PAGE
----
Lawmakers wary of two possible markets
A handful of powerful lawmakers, including Rep. Henry Waxman (D-Calif.), Sen. Dianne Feinstein (D-Calif.) and Sen Barbara Boxer (D-Calif.), are expressing serious concerns to federal regulators about two proposals to create a market for film futures.
Studios have been lobbying lawmakers to urge them to at least slow down the process, as the Commodity Futures Trading Commission was expected to decide as early as this week whether to approve the plan of Media Derivatives Inc. to launch a market for trading on the prospects of a movie’s box office return. Another exchange, called the Cantor Futures Exchange, was to launch on April 20, subject to approval.
Waxman, the chairman of the Energy and Commerce Commitee, urged CFTC chairman Gary Gensler for a “modest delay” until April 16, “to allow for a thorough review and more complete understanding of the potential consequences of these proposals.”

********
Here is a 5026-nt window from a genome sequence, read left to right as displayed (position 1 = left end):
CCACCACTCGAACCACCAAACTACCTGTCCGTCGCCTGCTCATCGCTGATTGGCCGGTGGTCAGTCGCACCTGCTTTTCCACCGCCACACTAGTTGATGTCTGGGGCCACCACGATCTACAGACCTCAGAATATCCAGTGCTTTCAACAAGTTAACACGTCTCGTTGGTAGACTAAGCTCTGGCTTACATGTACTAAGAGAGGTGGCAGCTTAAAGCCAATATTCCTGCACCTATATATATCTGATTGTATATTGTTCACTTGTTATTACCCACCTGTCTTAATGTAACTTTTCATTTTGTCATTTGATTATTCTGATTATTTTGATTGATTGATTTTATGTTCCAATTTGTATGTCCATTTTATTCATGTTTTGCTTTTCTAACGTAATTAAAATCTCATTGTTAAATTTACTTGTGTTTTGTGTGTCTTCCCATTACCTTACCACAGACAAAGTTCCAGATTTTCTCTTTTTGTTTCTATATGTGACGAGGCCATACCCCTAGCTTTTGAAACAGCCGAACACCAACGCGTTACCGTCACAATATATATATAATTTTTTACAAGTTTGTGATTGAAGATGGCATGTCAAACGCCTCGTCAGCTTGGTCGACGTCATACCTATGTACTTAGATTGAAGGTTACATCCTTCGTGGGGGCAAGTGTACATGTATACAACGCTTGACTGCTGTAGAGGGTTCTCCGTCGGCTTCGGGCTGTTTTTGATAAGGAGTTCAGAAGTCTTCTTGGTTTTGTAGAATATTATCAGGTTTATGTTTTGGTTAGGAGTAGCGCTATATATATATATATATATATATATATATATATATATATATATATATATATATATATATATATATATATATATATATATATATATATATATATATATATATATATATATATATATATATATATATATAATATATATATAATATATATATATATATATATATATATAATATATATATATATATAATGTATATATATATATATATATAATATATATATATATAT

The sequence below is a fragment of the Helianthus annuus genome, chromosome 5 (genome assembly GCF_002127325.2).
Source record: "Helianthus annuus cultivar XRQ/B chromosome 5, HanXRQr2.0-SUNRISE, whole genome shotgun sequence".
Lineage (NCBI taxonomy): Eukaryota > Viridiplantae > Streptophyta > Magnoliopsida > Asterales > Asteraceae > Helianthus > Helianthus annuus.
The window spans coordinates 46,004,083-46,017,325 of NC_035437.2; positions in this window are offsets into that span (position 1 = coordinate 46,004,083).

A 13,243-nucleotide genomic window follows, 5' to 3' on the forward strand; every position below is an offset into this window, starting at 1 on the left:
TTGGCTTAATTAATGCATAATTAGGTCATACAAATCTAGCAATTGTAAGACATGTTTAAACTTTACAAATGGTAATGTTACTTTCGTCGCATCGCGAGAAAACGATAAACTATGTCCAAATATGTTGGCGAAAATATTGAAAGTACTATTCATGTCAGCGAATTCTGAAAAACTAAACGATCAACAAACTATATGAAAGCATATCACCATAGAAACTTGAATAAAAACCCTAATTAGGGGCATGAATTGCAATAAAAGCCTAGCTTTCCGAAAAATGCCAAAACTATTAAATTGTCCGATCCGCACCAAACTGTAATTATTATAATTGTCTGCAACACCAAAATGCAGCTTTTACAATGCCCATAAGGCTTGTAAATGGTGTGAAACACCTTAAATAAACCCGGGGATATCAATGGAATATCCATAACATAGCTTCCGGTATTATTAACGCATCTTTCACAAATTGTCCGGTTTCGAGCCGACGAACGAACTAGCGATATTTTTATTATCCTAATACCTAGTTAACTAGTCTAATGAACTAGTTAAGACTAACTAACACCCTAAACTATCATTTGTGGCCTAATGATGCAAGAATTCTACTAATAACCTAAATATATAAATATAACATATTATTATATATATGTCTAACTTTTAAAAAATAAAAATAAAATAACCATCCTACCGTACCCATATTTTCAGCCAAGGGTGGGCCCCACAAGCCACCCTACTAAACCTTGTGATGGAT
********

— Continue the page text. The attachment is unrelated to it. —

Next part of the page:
In a joint letter to Gensler, Boxer and Feinstein echoed that request, and wrote that the CFTC “has an obligation to consider the film industry’s views thoroughly before authorizing the creation of a new market that would profoundly impact this business.”
Also chiming in was Rep. Lamar Smith (R-Texas), the ranking member of the House Judiciary Committee, who wrote that “unlike a traditional futures contract to sell or take delivery of corn or pork bellies at a future date, the contracts or ‘securities’ that a [futures exchange] would list do not contemplate the sale or delivery or an ownership interest in the motion picture upon whose success or failure the contract counterparties depend.” He added that the contracts “appear to be thinly veiled, ‘naked’ bets because they provide no mechanism for physical settlement.”
Rep. Bob Goodlatte (R-Va.), a member of the House Agriculture and Judiciary committees, expressed concerns that the markets “could be manipulated to undermine the value of a given piece of intellectual property,” and then “weaken the incentives for artists and inventors to create intellectual property in the first place.”